Alaska Airlines Inc. has the obligation to collect Federal Excise Tax and remit the tax to the appropriate government agency.
There are just three tiers in this latest sale:
- Buy 1,000 – 2,000 Mileage Plan miles and get no bonus
- Buy 3,000 – 29,000 Mileage Plan miles and get a 40% bonus
- Buy 30,000 – 100,000 Mileage Plan miles and get a 50% bonus
Because Mileage Plan doesn’t vary the price of miles within each bonus band, the cost per mile remains the same whether you buy 30,000 miles…
…or 100,000 miles:
In both instances, miles cost ~1.97 cents.
Let’s Get This Out Of The Way
Before I go any further, here’s the usual disclaimer: If you have no immediate use for Alaska Miles you shouldn’t be taking part in this sale. It’s a bad idea to stockpile miles at the best of times so a full-blown travel crisis isn’t a great time to be stocking up on miles you don’t plan to use short-term (my golden rule applies).
Deal or No Deal?
Historically, we would be jumping for joy at the thought of a 50% bonus offer from Alaska Mileage Plan as a bonus of this magnitude was the best offer that we had seen prior to 2020. The pandemic, however, changed all of that, and the best offer ever seen is now a bonus of 70% and we saw a 60% bonus offered back in April. None of this means that that a 50% bonus is bad (we may never see another 60-70% bonus now that travel is starting to pick up), but it’s always useful to have a bit of context when considering a miles or points sale.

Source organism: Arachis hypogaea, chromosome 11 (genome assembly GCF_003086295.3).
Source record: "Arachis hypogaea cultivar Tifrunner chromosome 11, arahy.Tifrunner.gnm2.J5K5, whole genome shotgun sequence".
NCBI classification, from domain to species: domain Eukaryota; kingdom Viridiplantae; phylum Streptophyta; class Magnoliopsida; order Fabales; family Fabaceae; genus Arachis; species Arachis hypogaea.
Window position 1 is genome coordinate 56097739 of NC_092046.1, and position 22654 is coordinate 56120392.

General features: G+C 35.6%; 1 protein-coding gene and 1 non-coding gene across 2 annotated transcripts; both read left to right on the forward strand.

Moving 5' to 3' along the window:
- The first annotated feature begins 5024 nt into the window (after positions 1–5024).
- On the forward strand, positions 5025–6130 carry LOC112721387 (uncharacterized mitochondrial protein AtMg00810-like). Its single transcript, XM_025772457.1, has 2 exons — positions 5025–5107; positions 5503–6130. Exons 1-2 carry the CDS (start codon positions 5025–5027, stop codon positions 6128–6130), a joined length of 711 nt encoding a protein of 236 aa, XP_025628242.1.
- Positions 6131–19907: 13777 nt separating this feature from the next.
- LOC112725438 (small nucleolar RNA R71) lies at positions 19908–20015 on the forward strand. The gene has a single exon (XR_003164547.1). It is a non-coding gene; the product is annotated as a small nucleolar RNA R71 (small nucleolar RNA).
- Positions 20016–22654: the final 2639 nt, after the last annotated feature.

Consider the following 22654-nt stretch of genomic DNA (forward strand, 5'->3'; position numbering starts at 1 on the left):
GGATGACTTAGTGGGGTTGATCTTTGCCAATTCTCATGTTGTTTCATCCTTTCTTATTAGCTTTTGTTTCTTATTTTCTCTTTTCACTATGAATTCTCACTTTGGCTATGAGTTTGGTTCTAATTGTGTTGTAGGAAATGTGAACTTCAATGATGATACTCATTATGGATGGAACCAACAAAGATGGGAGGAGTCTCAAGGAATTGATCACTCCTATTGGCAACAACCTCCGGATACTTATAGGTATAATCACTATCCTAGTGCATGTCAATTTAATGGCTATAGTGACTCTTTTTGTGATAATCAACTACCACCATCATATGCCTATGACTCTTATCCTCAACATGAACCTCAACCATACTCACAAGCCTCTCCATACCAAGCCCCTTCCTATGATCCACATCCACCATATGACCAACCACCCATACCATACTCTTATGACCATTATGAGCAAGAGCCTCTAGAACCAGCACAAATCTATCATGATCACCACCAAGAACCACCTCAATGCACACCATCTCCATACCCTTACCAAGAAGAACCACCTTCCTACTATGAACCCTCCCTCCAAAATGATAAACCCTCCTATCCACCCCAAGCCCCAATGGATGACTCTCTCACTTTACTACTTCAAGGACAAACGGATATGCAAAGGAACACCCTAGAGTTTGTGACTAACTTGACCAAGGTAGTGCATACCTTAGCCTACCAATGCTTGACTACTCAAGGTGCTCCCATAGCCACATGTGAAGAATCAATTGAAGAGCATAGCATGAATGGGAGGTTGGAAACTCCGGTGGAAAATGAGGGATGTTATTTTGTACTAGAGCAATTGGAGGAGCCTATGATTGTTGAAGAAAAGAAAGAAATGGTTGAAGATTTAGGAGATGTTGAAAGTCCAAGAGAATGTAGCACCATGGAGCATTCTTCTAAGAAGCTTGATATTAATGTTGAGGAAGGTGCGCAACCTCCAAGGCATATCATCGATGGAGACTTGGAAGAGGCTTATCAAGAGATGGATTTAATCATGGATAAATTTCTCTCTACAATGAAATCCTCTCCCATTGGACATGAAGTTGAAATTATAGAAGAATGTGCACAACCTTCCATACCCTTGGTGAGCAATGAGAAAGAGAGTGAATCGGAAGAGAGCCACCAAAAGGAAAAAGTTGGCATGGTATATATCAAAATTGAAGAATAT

If you’re happy to travel, can find a destination without onerous entry requirements, and can find awards that work for you, there’s still value to be had here.